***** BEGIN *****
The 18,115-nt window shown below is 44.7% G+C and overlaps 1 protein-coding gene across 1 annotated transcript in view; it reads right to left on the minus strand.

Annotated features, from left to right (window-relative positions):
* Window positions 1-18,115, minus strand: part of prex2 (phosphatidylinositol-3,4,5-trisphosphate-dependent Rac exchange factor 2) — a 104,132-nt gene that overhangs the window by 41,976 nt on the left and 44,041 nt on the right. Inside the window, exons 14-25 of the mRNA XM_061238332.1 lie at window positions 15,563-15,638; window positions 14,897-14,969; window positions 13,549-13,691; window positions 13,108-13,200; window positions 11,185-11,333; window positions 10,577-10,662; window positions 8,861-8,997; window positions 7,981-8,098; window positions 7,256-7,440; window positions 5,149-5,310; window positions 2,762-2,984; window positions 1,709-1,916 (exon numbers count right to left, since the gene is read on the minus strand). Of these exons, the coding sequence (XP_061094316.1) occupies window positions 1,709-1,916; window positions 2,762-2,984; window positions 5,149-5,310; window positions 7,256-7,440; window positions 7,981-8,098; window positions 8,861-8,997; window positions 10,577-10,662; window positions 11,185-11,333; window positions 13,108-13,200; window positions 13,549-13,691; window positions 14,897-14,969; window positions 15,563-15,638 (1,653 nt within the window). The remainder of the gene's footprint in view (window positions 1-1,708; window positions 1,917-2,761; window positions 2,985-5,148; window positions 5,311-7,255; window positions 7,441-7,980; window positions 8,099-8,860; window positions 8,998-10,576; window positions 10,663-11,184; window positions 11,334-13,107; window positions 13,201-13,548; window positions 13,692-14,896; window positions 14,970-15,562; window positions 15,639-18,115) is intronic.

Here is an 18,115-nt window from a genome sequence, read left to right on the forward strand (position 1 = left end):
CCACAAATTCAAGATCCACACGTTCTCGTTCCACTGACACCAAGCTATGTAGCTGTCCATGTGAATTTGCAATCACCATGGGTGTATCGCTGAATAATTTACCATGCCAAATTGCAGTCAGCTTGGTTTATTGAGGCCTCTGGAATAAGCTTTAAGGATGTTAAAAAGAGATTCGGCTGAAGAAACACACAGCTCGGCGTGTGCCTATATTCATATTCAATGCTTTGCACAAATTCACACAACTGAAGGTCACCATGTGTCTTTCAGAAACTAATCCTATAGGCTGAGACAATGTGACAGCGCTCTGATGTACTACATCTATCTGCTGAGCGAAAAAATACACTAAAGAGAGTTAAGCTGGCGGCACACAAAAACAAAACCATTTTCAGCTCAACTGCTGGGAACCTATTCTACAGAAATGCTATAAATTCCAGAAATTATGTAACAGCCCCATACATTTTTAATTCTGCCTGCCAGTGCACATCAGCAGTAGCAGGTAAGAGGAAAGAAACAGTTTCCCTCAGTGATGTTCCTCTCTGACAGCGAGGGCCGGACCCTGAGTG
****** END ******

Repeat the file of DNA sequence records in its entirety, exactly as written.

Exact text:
The 18,115-nt window shown below is 44.7% G+C and overlaps 1 protein-coding gene across 1 annotated transcript in view; it reads right to left on the minus strand.

Annotated features, from left to right (window-relative positions):
* Window positions 1-18,115, minus strand: part of prex2 (phosphatidylinositol-3,4,5-trisphosphate-dependent Rac exchange factor 2) — a 104,132-nt gene that overhangs the window by 41,976 nt on the left and 44,041 nt on the right. Inside the window, exons 14-25 of the mRNA XM_061238332.1 lie at window positions 15,563-15,638; window positions 14,897-14,969; window positions 13,549-13,691; window positions 13,108-13,200; window positions 11,185-11,333; window positions 10,577-10,662; window positions 8,861-8,997; window positions 7,981-8,098; window positions 7,256-7,440; window positions 5,149-5,310; window positions 2,762-2,984; window positions 1,709-1,916 (exon numbers count right to left, since the gene is read on the minus strand). Of these exons, the coding sequence (XP_061094316.1) occupies window positions 1,709-1,916; window positions 2,762-2,984; window positions 5,149-5,310; window positions 7,256-7,440; window positions 7,981-8,098; window positions 8,861-8,997; window positions 10,577-10,662; window positions 11,185-11,333; window positions 13,108-13,200; window positions 13,549-13,691; window positions 14,897-14,969; window positions 15,563-15,638 (1,653 nt within the window). The remainder of the gene's footprint in view (window positions 1-1,708; window positions 1,917-2,761; window positions 2,985-5,148; window positions 5,311-7,255; window positions 7,441-7,980; window positions 8,099-8,860; window positions 8,998-10,576; window positions 10,663-11,184; window positions 11,334-13,107; window positions 13,201-13,548; window positions 13,692-14,896; window positions 14,970-15,562; window positions 15,639-18,115) is intronic.

Here is an 18,115-nt window from a genome sequence, read left to right on the forward strand (position 1 = left end):
CCACAAATTCAAGATCCACACGTTCTCGTTCCACTGACACCAAGCTATGTAGCTGTCCATGTGAATTTGCAATCACCATGGGTGTATCGCTGAATAATTTACCATGCCAAATTGCAGTCAGCTTGGTTTATTGAGGCCTCTGGAATAAGCTTTAAGGATGTTAAAAAGAGATTCGGCTGAAGAAACACACAGCTCGGCGTGTGCCTATATTCATATTCAATGCTTTGCACAAATTCACACAACTGAAGGTCACCATGTGTCTTTCAGAAACTAATCCTATAGGCTGAGACAATGTGACAGCGCTCTGATGTACTACATCTATCTGCTGAGCGAAAAAATACACTAAAGAGAGTTAAGCTGGCGGCACACAAAAACAAAACCATTTTCAGCTCAACTGCTGGGAACCTATTCTACAGAAATGCTATAAATTCCAGAAATTATGTAACAGCCCCATACATTTTTAATTCTGCCTGCCAGTGCACATCAGCAGTAGCAGGTAAGAGGAAAGAAACAGTTTCCCTCAGTGATGTTCCTCTCTGACAGCGAGGGCCGGACCCTGAGTG